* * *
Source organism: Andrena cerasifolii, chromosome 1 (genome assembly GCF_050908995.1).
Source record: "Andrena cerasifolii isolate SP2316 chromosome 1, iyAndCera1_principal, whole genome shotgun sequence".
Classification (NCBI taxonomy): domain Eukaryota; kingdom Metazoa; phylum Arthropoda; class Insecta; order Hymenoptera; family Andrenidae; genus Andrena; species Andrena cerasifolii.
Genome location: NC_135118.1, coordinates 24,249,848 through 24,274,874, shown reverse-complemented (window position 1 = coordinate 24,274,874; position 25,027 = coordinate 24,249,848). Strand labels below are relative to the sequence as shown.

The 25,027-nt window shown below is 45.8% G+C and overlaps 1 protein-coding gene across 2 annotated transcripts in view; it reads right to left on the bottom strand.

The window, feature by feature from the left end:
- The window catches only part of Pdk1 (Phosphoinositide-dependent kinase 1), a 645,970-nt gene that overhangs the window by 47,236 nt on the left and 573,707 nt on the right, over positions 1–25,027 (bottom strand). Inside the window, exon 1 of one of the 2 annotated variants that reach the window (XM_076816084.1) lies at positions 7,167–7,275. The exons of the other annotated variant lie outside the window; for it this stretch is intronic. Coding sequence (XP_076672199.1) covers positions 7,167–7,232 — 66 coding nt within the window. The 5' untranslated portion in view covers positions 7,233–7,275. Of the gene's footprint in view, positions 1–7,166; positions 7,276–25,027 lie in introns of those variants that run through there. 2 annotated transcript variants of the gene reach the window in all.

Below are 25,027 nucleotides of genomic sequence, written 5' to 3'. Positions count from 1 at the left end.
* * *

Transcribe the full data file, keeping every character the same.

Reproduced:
Source organism: Andrena cerasifolii, chromosome 1 (genome assembly GCF_050908995.1).
Source record: "Andrena cerasifolii isolate SP2316 chromosome 1, iyAndCera1_principal, whole genome shotgun sequence".
Classification (NCBI taxonomy): domain Eukaryota; kingdom Metazoa; phylum Arthropoda; class Insecta; order Hymenoptera; family Andrenidae; genus Andrena; species Andrena cerasifolii.
Genome location: NC_135118.1, coordinates 24,249,848 through 24,274,874, shown reverse-complemented (window position 1 = coordinate 24,274,874; position 25,027 = coordinate 24,249,848). Strand labels below are relative to the sequence as shown.

The 25,027-nt window shown below is 45.8% G+C and overlaps 1 protein-coding gene across 2 annotated transcripts in view; it reads right to left on the bottom strand.

The window, feature by feature from the left end:
- The window catches only part of Pdk1 (Phosphoinositide-dependent kinase 1), a 645,970-nt gene that overhangs the window by 47,236 nt on the left and 573,707 nt on the right, over positions 1–25,027 (bottom strand). Inside the window, exon 1 of one of the 2 annotated variants that reach the window (XM_076816084.1) lies at positions 7,167–7,275. The exons of the other annotated variant lie outside the window; for it this stretch is intronic. Coding sequence (XP_076672199.1) covers positions 7,167–7,232 — 66 coding nt within the window. The 5' untranslated portion in view covers positions 7,233–7,275. Of the gene's footprint in view, positions 1–7,166; positions 7,276–25,027 lie in introns of those variants that run through there. 2 annotated transcript variants of the gene reach the window in all.

Below are 25,027 nucleotides of genomic sequence, written 5' to 3'. Positions count from 1 at the left end.